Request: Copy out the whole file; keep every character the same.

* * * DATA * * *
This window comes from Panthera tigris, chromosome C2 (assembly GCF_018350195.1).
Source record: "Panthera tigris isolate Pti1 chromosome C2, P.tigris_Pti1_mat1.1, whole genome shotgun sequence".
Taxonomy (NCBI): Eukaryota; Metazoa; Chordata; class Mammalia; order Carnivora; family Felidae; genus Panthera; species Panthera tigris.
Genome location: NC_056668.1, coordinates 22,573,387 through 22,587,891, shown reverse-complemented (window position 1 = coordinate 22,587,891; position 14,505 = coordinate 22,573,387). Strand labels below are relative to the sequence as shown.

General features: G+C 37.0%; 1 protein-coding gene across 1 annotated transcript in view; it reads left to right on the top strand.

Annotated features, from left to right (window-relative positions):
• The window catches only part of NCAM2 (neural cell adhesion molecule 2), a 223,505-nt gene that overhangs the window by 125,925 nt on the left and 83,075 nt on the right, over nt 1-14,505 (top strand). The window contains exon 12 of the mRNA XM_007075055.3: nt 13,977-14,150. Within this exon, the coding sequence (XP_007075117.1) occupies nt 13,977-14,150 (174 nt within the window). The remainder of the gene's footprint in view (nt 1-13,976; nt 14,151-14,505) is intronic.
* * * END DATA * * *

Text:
This window comes from Panthera tigris, chromosome C2 (assembly GCF_018350195.1).
Source record: "Panthera tigris isolate Pti1 chromosome C2, P.tigris_Pti1_mat1.1, whole genome shotgun sequence".
Taxonomy (NCBI): Eukaryota; Metazoa; Chordata; class Mammalia; order Carnivora; family Felidae; genus Panthera; species Panthera tigris.
Genome location: NC_056668.1, coordinates 22,573,387 through 22,587,891, shown reverse-complemented (window position 1 = coordinate 22,587,891; position 14,505 = coordinate 22,573,387). Strand labels below are relative to the sequence as shown.

General features: G+C 37.0%; 1 protein-coding gene across 1 annotated transcript in view; it reads left to right on the top strand.

Annotated features, from left to right (window-relative positions):
• The window catches only part of NCAM2 (neural cell adhesion molecule 2), a 223,505-nt gene that overhangs the window by 125,925 nt on the left and 83,075 nt on the right, over nt 1-14,505 (top strand). The window contains exon 12 of the mRNA XM_007075055.3: nt 13,977-14,150. Within this exon, the coding sequence (XP_007075117.1) occupies nt 13,977-14,150 (174 nt within the window). The remainder of the gene's footprint in view (nt 1-13,976; nt 14,151-14,505) is intronic.